Officials celebrate Brandy Hill Apartments' affordable housing preservation

By Matthew Bernat | Oct 20, 2017
Photo by: Matthew Bernat From left: State Sen. Marc Pacheco (D-Taunton), Brandy Hill resident Donna Hodson and State Rep. Susan Williams Gifford (R-Wareham) at Friday's ribbon-cutting event at Brandy Hill Apartments.

After being at risk for losing its affordable housing status, Brandy Hill Apartments hosted a ribbon-cutting ceremony Friday to celebrate the preservation of 132 units and a massive renovation of the complex.

“It’s beautiful now,” said Donna Hodson, a resident for 28 years. “We are so blessed and thrilled beyond measures with all the changes.”

Hodson, along with state housing officials, Congressman Bill Keating (D-Massachusetts), State Rep. Susan Williams Gifford (R-Wareham), State Sen. Marc Pacheco (D-Taunton) and Aaron Gornstein, president and CEO of Preservation of Affordable Housing, spoke at the event.

“All across the country people have lost their affordable housing designation, but that hasn’t happened here because of Preservation of Affordable Housing,” said Keating. “ Safe, stable housing provides the foundation for so many other things in our lives, including health, education and job security.”

The Boston-based Preservation of Affordable Housing bought Brandy Hill in 2010 to assure it would remain affordable housing for the next 20 years. It's status was set to expire in 2016. Last October, the nonprofit secured the necessary financing from several partners, including Stratford Capital, to complete an $8.6 million rehabilitation. The apartment complex was built in 1972.

The renovations included major upgrades to the complex’s 11 residential buildings and one community building. In addition to upgrades to bathrooms, fire safety systems, floors and kitchens, the renovations included the installation of five new roofs and HardiePlank siding, a durable alternative to vinyl siding. Also, seven apartments and one playground are now fully handicap accessible.

The renovations were disruptive, said Hodson, noting she had to be out of her apartment for five days; however, the community banded together. Free meals were offered in the community center and construction crews even made sure residents had boxes and tape to move personal items in and out of the apartments when work had to be done.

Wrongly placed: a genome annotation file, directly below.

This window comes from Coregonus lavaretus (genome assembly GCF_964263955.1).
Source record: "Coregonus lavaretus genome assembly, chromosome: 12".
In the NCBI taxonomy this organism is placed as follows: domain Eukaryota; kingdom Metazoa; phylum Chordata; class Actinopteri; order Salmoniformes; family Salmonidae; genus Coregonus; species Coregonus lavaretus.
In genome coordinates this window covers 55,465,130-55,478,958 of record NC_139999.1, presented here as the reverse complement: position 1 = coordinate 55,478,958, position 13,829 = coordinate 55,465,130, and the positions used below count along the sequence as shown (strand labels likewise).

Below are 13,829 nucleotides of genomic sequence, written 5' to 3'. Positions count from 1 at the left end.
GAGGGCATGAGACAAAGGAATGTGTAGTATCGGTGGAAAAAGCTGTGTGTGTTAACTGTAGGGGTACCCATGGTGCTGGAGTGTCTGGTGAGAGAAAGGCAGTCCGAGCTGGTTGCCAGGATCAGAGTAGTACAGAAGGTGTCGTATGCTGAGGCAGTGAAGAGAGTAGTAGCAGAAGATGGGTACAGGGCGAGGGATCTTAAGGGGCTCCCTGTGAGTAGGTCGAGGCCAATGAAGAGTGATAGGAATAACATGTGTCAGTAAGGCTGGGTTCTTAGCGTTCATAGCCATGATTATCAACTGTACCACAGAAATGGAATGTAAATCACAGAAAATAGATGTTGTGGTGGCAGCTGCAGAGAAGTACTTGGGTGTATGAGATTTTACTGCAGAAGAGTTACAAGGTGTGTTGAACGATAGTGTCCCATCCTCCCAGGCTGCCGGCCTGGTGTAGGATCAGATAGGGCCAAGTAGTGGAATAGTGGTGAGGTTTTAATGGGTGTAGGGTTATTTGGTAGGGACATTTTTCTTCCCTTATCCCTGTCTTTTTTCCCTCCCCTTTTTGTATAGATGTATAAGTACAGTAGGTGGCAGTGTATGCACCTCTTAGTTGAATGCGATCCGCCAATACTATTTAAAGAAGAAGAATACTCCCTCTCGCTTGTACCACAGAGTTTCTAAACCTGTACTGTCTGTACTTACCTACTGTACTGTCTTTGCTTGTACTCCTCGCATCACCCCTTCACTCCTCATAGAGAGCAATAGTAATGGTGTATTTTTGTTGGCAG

“I think about all that and realize this is what the community is all about,” said Hodson. “This was such a transition for us.”

In addition to the renovations, officials celebrated the preservation of Section 8 housing status for 97 apartments for the next 20 years. Section 8 is a federal program that allows the payment of rental assistance to private landlords.

Maintaining Brandy Hill’s affordable housing status is good news for the town. If the number of affordable homes in a town is below the state’s threshold, which is 10 percent of total housing units, then developers may bypass some local zoning laws and build projects more densely than zoning bylaws allow.

Since 40B – a state housing law – was enacted in 1969, Wareham has never met that quota. The result has been the construction of 19 developments in town built under 40B that offer affordable housing options.

Keeping Brandy Hill as affordable means meeting that 10 percent benchmark in the future will be easier, said officials.

Gifford said that more importantly, the affordable housing preservation benefits working families.

“We need to be sure that people at all economic levels have access to a safe, affordable, clean, nice place to live,” she said. “This is a place residents can be proud to call home.”

All 11 residential buildings at Brandy Hill Apartments received major renovations inside and out. (Photo by: Matthew Bernat)
Kevin Baptista, assest management director Preservation of Affordable Housing, leads a tour of one of the newly renovated apartments. (Photo by: Matthew Bernat)
Aaron Gornstein, president and CEO of Preservation of Affordable Housing speaks on Friday. (Photo by: Matthew Bernat)
U.S. Rep. Bill Keating (D-Hyannis) speaks with Herb Morse before Friday's ceremony. (Photo by: Matthew Bernat)
Officials celebrate with a ribbon cutting. (Photo by: Matthew Bernat)
Selectman Alan Slavin, left, waits for the event to begin. (Photo by: Matthew Bernat)
Comments (4)
Posted by: bob | Oct 20, 2017 19:25

So,what is Wareham percentage in regards  to the 10% mark..Anyone know?



Posted by: Society for Suppression of Noise | Oct 20, 2017 20:58

There's an interactive map at http://www.massaffordablehomes.org/localrankings.aspx .

I can't open it because I don't have Javascript or some newfangled thing.  As I recall, we're at just under 8%, not including mobile homes which as everyone except Pacheco knows, are the original form of affordable housing.  If mobile homes were included in the count, we'd be around 11%, to the best of my recollection.



Posted by: bob | Oct 21, 2017 19:08

SFSON,T.Y,.Very interesting stats....Wareham @7.7%,Plymouth  3.1, Carver 3.2.Bourne 6.9.Fairhaven 6.8.Middleboro 5.7 , 7.7,Mattapoisett 2.7,and Rochester at 0.4%...



Posted by: Doctor Deekas | Oct 23, 2017 09:06

If Mobile Home parks were included in Wareham's affordable housing percentage, it would jump to 17%! Yes, that's right! There are currently just over 1,100 mobile homes in Wareham combined in all of the parks. If half the number were counted toward affordable housing, Wareham could still cross the 10%. It's a real shame! Then, there's also the knowledge that almost 20% of housing stock in Wareham is 'affordable' technically....



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